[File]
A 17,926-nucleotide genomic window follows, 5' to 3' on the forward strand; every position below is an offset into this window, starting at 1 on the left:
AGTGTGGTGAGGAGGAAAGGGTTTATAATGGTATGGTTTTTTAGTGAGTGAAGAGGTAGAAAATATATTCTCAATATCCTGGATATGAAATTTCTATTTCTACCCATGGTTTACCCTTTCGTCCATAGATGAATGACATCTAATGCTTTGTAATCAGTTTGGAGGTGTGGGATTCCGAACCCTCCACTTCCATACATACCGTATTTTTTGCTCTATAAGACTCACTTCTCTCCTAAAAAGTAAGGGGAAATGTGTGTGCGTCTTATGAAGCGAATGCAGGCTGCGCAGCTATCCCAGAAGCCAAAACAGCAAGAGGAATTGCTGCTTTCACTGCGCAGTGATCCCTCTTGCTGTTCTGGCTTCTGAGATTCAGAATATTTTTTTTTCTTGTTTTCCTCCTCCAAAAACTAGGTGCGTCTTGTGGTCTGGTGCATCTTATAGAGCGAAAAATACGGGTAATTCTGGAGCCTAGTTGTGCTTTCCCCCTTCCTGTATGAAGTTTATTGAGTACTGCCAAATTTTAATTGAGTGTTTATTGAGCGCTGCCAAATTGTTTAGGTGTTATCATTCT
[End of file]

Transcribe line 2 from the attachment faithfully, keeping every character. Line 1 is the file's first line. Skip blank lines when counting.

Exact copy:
AGTGTGGTGAGGAGGAAAGGGTTTATAATGGTATGGTTTTTTAGTGAGTGAAGAGGTAGAAAATATATTCTCAATATCCTGGATATGAAATTTCTATTTCTACCCATGGTTTACCCTTTCGTCCATAGATGAATGACATCTAATGCTTTGTAATCAGTTTGGAGGTGTGGGATTCCGAACCCTCCACTTCCATACATACCGTATTTTTTGCTCTATAAGACTCACTTCTCTCCTAAAAAGTAAGGGGAAATGTGTGTGCGTCTTATGAAGCGAATGCAGGCTGCGCAGCTATCCCAGAAGCCAAAACAGCAAGAGGAATTGCTGCTTTCACTGCGCAGTGATCCCTCTTGCTGTTCTGGCTTCTGAGATTCAGAATATTTTTTTTTCTTGTTTTCCTCCTCCAAAAACTAGGTGCGTCTTGTGGTCTGGTGCATCTTATAGAGCGAAAAATACGGGTAATTCTGGAGCCTAGTTGTGCTTTCCCCCTTCCTGTATGAAGTTTATTGAGTACTGCCAAATTTTAATTGAGTGTTTATTGAGCGCTGCCAAATTGTTTAGGTGTTATCATTCT